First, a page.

E-retail tends to be the golden child of online business, garnering most of the media attention, while the online business-to-business (B2B) side is overlooked a lot of the time. With technology evolving at lightning speed and consumer habits with it, maybe it’s time to start looking at the changing B2B landscape.
First, we need to look at the bottom line. According to 2010 U.S. Census data, B2B is as big – in fact bigger – business than retail, accounting for almost $300 billion in online transactions as opposed to e-retail’s $200 billion.
While B2Bs outshine retail as far as revenue goes, with the rise of the multichannel, multi-device consumer, B2B companies are taking a good, long look in the mirror and deciding where their priorities should rest when it comes to balancing traditional and digital marketing – and some studies indicate they have a long way to go. For example, a 2011 B2B online survey shows only 25% of B2B companies represented reported having an e-commerce site.
Not surprisingly, as with retail, there is also a jump in mobile usage among B2B customers. Although online catalog (93%) and direct sales force (70%) continue to be the key channels customers use for B2B decision making, mobile jumped 10 percent this year to nearly (25%) to take the third most influential spot, according to a 2012 study by Oracle.
We often think of B2Bs as different animals than those that interact and transact within business to customer (B2C) experiences. But Oracle’s survey shows that 80% of surveyed B2B professionals agreed or strongly agreed that their customers’ expectations mirror at-home consumer practices.
The truth is that – perhaps unfortunately for some B2B commerce professionals in the digital world – site visitors will compare experiences. In other words, more and more business owners compare their experience on a B2B’s web or mobile site with the experience they have on a site like Amazon.com (which is consistently rated as a top performing e-retail site in the ForeSee Top 100 Satisfaction Index) . Considering the fact that Amazon has now entered the B2B space with the recent announcement of AmazonSupply, the bar will likely be raised a few rungs higher.
As these customers’ wants, needs, and expectations continue to grow, B2Bs need to focus on gaining and retaining customers. BtoB magazine’s 2012 Outlook: Marketing Priorities and Plans shows many B2Bs are on the right track, or, at the very least, have the best intentions. The study states that 75% of respondents surveyed slated customer acquisition as their top goal going into 2012, followed by boosting brand awareness (15%) and customer retention (10%).
The real question is: how do they meet these goals?
B2B commerce is a dynamic and challenging environment. Simply gauging success by utilizing behavioral metrics (number of new clients, whitepaper downloads, etc.) is shortsighted and limits marketers from optimizing key touch points more effectively. In an environment where a new client acquisition can take anywhere from six to 18 months, it is virtually impossible to pinpoint what aspects of an experience (marketing campaign, product description, ease of locating information to self-serve, etc.) drove a behavior simply by looking at the end result (a new client or retained one).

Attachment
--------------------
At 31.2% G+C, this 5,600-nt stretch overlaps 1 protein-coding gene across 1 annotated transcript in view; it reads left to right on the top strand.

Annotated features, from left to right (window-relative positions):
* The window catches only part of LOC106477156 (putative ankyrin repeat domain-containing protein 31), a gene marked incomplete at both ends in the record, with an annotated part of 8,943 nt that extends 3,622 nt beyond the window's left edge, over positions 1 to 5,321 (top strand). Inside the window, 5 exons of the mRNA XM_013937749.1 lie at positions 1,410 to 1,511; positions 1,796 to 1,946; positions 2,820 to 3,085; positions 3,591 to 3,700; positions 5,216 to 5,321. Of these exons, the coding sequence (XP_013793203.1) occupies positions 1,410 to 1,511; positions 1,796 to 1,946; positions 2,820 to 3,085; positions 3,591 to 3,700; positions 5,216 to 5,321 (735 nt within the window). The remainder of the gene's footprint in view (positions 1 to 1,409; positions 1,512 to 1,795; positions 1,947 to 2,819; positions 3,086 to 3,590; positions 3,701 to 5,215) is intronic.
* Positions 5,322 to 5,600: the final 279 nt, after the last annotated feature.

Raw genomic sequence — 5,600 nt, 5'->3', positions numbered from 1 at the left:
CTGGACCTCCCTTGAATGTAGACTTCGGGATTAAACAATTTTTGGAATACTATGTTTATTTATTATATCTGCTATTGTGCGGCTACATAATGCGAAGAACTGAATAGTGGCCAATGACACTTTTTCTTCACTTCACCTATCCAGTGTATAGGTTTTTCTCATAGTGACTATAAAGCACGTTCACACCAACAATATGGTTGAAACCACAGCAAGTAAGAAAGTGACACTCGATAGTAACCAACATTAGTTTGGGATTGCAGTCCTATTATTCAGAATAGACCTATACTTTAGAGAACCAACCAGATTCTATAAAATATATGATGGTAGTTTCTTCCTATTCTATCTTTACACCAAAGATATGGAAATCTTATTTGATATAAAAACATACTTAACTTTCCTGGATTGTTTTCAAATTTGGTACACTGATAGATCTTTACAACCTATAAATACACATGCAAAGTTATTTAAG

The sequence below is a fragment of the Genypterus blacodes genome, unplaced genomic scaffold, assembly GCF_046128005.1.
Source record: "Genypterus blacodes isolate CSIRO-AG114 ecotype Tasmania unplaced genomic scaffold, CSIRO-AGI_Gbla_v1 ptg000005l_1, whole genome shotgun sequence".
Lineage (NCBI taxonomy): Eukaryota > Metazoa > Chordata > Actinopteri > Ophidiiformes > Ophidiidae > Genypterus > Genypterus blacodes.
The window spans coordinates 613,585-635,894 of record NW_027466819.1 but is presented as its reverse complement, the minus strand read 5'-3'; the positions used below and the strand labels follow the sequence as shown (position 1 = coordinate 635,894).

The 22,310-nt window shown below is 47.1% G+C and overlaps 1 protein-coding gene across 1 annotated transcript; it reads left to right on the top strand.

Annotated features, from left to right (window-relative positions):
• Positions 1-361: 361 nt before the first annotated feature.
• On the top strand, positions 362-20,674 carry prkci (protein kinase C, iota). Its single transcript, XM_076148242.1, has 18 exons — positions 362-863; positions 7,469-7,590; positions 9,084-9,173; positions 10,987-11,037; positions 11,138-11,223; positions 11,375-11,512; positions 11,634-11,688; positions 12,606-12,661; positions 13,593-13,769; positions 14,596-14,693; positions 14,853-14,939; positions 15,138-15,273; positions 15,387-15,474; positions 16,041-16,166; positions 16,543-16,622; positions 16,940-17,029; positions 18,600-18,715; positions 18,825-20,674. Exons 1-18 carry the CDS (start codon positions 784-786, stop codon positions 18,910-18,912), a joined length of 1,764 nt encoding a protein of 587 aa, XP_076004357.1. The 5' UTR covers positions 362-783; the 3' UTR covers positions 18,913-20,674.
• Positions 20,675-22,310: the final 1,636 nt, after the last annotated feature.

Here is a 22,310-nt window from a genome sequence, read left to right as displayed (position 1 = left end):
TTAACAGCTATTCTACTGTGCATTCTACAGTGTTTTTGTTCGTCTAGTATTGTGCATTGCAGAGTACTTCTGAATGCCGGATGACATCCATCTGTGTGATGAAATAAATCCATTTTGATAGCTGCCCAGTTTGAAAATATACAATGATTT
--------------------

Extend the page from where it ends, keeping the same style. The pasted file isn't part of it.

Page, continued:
What if we could engage our site visitors at and in-between critical stages of the purchase life cycle, and as they migrate from one channel to another? With this type of engagement you can learn things like: large portions of your visitors find your product/service description to be too technical and do not address business needs; a large percentage of prospective clients are failing to successfully complete a product demo download; or clients cannot find documentation on legacy solutions. These are all crucial to the customer experience and helps dictate if a customer was satisfied or not.
Satisfaction is key. It’s proven that companies with high customer satisfaction are more successful than companies with lower satisfaction. For an organization with a B2B business model or a B2B component to their business, the customer experience – not only on the web, but across all touch points (mobile, contact center, location, social media, email) – can have a significant impact on, or be a huge detractor of, future success for the company.
With more and more technology available to the consumer, the ability to quantify the value of your website, mobile-optimized sites, call center performance and other key channels will become more and more difficult. With the help of an accurate, reliable, and sensitive technology, you can gauge true customer satisfaction across every channel and see precisely how it affects the bottom line of your company. You can learn who’s coming to which channel and why. You can compare and contrast different visitor segments and how their experience of your brand influences their actual behavior. You can pinpoint improvements that will generate the greatest ROI, and you can assess the impact of various channels on sales and on each other.
Simply offering commerce on your B2B site is not enough anymore. If they don’t already, your clients will be expecting much, much more. Many B2Bs aren’t focused nearly enough on the customer experience, which means that those who are will have a huge competitive advantage.